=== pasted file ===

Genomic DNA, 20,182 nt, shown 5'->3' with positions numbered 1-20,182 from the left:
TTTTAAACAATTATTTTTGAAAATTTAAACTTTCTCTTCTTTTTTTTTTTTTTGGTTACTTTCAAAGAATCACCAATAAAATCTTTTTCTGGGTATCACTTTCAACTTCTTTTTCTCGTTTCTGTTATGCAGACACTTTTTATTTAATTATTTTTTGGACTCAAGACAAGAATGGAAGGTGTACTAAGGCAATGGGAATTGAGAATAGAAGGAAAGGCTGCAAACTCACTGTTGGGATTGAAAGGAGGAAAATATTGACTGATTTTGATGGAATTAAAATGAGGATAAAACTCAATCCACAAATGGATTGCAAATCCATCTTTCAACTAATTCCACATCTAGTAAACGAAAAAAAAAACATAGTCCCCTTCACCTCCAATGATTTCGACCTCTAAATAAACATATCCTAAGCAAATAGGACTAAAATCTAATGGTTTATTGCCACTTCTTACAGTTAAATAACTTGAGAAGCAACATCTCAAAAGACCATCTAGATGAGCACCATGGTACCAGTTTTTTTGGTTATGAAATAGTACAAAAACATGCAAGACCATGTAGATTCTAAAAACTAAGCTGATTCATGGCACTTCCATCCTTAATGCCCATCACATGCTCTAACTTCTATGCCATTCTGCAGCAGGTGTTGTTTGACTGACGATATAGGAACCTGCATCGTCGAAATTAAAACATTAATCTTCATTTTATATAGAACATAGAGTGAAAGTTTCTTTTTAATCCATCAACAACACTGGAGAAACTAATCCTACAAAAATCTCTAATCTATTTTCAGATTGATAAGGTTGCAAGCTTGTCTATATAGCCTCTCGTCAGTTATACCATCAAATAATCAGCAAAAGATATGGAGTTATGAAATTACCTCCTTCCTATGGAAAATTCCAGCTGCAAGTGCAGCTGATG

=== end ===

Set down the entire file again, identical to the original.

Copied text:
Genomic DNA, 20,182 nt, shown 5'->3' with positions numbered 1-20,182 from the left:
TTTTAAACAATTATTTTTGAAAATTTAAACTTTCTCTTCTTTTTTTTTTTTTTGGTTACTTTCAAAGAATCACCAATAAAATCTTTTTCTGGGTATCACTTTCAACTTCTTTTTCTCGTTTCTGTTATGCAGACACTTTTTATTTAATTATTTTTTGGACTCAAGACAAGAATGGAAGGTGTACTAAGGCAATGGGAATTGAGAATAGAAGGAAAGGCTGCAAACTCACTGTTGGGATTGAAAGGAGGAAAATATTGACTGATTTTGATGGAATTAAAATGAGGATAAAACTCAATCCACAAATGGATTGCAAATCCATCTTTCAACTAATTCCACATCTAGTAAACGAAAAAAAAAACATAGTCCCCTTCACCTCCAATGATTTCGACCTCTAAATAAACATATCCTAAGCAAATAGGACTAAAATCTAATGGTTTATTGCCACTTCTTACAGTTAAATAACTTGAGAAGCAACATCTCAAAAGACCATCTAGATGAGCACCATGGTACCAGTTTTTTTGGTTATGAAATAGTACAAAAACATGCAAGACCATGTAGATTCTAAAAACTAAGCTGATTCATGGCACTTCCATCCTTAATGCCCATCACATGCTCTAACTTCTATGCCATTCTGCAGCAGGTGTTGTTTGACTGACGATATAGGAACCTGCATCGTCGAAATTAAAACATTAATCTTCATTTTATATAGAACATAGAGTGAAAGTTTCTTTTTAATCCATCAACAACACTGGAGAAACTAATCCTACAAAAATCTCTAATCTATTTTCAGATTGATAAGGTTGCAAGCTTGTCTATATAGCCTCTCGTCAGTTATACCATCAAATAATCAGCAAAAGATATGGAGTTATGAAATTACCTCCTTCCTATGGAAAATTCCAGCTGCAAGTGCAGCTGATG